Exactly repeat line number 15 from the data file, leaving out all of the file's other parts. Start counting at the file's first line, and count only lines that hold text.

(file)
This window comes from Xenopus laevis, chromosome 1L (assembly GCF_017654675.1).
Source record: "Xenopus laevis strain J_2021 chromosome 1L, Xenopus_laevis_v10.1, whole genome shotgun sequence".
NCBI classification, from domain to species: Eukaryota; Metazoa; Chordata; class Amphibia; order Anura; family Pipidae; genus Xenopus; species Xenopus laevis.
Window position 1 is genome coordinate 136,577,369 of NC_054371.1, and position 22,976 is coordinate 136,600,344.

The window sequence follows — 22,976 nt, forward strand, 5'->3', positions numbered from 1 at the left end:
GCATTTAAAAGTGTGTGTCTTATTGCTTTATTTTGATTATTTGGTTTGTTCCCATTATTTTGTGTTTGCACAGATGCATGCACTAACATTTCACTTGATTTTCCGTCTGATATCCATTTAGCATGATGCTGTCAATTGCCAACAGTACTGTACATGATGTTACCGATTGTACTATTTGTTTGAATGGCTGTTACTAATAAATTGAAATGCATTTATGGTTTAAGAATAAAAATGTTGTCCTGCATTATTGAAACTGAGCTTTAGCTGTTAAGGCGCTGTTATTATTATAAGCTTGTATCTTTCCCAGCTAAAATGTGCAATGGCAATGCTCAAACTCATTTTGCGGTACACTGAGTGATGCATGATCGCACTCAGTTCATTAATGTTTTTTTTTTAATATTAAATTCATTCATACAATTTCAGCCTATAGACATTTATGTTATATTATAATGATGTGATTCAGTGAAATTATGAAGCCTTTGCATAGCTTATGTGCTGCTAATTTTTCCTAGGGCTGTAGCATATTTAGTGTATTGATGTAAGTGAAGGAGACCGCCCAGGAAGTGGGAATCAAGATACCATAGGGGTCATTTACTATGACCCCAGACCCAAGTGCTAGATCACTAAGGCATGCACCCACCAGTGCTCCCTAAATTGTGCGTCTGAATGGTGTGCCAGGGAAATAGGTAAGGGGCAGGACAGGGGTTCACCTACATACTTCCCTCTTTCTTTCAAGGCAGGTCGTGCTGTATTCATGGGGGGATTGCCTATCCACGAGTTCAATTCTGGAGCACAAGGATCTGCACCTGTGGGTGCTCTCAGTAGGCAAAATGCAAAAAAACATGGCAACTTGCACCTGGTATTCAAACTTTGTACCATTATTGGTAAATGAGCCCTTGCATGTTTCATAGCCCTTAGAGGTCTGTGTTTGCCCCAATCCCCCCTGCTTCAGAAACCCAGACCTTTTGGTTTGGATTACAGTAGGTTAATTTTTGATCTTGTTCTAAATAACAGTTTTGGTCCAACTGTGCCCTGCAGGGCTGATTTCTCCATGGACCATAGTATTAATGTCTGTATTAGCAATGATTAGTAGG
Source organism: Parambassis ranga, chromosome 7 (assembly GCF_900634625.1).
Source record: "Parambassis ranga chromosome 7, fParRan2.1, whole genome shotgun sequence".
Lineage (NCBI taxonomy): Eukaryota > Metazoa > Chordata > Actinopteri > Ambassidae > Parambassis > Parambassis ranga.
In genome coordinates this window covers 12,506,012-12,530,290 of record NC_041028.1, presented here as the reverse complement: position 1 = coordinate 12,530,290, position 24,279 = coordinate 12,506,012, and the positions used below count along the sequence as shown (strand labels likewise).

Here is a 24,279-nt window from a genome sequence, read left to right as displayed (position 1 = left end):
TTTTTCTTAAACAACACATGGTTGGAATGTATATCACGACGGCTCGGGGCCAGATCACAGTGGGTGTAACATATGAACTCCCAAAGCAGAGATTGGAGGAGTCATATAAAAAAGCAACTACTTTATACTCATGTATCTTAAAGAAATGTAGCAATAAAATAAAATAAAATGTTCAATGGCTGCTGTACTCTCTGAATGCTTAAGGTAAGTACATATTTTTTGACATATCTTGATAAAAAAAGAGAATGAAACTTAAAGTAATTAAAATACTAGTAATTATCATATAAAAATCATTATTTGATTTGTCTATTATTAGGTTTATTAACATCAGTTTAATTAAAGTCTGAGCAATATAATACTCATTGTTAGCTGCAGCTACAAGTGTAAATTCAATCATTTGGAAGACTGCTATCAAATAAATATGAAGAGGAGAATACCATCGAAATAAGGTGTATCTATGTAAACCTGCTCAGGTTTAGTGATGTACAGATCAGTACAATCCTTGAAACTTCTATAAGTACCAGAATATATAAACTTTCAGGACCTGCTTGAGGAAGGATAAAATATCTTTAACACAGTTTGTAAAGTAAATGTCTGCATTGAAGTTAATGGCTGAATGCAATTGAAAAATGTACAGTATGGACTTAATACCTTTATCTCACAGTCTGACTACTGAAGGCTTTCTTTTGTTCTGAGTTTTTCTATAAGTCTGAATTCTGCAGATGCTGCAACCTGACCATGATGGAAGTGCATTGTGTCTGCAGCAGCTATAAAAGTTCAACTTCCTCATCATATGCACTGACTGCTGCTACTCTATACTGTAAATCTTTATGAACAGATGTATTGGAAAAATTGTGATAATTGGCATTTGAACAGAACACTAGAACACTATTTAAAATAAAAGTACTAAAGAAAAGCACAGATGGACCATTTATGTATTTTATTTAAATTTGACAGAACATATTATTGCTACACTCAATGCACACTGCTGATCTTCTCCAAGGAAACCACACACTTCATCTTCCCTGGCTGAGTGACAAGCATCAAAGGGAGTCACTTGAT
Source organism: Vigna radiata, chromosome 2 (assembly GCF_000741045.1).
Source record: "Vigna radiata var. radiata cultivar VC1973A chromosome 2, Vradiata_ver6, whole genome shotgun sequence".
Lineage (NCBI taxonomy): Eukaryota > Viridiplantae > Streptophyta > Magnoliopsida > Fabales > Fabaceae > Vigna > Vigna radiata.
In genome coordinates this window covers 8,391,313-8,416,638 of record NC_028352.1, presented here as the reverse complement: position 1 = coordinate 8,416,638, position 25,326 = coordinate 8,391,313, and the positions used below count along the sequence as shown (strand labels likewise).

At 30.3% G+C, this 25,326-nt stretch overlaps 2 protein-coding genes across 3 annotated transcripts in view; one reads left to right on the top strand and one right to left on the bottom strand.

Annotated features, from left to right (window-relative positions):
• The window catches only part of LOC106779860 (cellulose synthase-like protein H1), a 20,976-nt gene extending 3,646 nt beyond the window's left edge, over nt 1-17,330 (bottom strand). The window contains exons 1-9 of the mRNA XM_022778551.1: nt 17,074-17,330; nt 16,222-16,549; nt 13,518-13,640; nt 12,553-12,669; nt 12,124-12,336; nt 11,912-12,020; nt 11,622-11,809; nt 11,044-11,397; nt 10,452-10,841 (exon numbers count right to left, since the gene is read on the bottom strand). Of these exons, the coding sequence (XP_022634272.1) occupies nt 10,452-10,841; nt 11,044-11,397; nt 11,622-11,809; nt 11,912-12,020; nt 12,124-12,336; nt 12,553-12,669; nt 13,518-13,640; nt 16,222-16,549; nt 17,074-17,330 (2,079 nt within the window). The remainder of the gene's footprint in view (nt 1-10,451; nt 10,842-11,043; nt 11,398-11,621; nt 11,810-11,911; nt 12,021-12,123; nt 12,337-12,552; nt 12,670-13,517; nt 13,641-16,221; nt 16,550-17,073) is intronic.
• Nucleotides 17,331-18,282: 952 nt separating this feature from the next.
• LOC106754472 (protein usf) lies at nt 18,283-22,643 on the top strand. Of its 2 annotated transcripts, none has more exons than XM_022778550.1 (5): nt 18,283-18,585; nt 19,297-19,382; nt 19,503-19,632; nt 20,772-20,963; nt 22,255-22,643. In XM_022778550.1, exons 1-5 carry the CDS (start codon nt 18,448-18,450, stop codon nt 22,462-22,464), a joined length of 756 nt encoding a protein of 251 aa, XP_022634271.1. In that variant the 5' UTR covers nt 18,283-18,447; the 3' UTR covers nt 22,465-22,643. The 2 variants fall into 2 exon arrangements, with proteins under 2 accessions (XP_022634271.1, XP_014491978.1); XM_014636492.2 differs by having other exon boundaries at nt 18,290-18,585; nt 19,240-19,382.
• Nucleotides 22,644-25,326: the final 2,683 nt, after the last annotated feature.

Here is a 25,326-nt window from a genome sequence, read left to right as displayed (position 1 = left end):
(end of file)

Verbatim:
Lineage (NCBI taxonomy): Eukaryota > Viridiplantae > Streptophyta > Magnoliopsida > Fabales > Fabaceae > Vigna > Vigna radiata.